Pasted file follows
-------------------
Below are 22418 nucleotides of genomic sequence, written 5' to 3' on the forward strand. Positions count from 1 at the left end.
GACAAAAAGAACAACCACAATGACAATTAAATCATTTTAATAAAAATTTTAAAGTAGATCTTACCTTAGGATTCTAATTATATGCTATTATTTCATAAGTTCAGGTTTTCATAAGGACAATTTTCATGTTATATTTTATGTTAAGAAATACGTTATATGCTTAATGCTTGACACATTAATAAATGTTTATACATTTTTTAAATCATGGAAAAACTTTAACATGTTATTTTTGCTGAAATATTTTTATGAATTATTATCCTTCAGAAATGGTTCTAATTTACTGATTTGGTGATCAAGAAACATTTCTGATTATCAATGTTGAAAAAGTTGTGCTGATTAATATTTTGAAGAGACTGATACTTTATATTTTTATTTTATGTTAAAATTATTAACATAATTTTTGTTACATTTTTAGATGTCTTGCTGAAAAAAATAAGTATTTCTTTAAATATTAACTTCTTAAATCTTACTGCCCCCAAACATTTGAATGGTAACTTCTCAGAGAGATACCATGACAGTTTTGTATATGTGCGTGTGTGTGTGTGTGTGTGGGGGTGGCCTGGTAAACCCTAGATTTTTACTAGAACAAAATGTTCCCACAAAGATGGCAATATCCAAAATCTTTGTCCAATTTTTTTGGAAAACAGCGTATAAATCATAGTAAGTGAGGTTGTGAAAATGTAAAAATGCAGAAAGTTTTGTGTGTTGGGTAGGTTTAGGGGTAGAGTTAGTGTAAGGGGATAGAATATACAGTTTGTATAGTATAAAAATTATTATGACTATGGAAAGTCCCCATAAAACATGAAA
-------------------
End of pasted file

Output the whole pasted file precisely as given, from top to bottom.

Below are 22418 nucleotides of genomic sequence, written 5' to 3' on the forward strand. Positions count from 1 at the left end.
GACAAAAAGAACAACCACAATGACAATTAAATCATTTTAATAAAAATTTTAAAGTAGATCTTACCTTAGGATTCTAATTATATGCTATTATTTCATAAGTTCAGGTTTTCATAAGGACAATTTTCATGTTATATTTTATGTTAAGAAATACGTTATATGCTTAATGCTTGACACATTAATAAATGTTTATACATTTTTTAAATCATGGAAAAACTTTAACATGTTATTTTTGCTGAAATATTTTTATGAATTATTATCCTTCAGAAATGGTTCTAATTTACTGATTTGGTGATCAAGAAACATTTCTGATTATCAATGTTGAAAAAGTTGTGCTGATTAATATTTTGAAGAGACTGATACTTTATATTTTTATTTTATGTTAAAATTATTAACATAATTTTTGTTACATTTTTAGATGTCTTGCTGAAAAAAATAAGTATTTCTTTAAATATTAACTTCTTAAATCTTACTGCCCCCAAACATTTGAATGGTAACTTCTCAGAGAGATACCATGACAGTTTTGTATATGTGCGTGTGTGTGTGTGTGTGTGGGGGTGGCCTGGTAAACCCTAGATTTTTACTAGAACAAAATGTTCCCACAAAGATGGCAATATCCAAAATCTTTGTCCAATTTTTTTGGAAAACAGCGTATAAATCATAGTAAGTGAGGTTGTGAAAATGTAAAAATGCAGAAAGTTTTGTGTGTTGGGTAGGTTTAGGGGTAGAGTTAGTGTAAGGGGATAGAATATACAGTTTGTATAGTATAAAAATTATTATGACTATGGAAAGTCCCCATAAAACATGAAA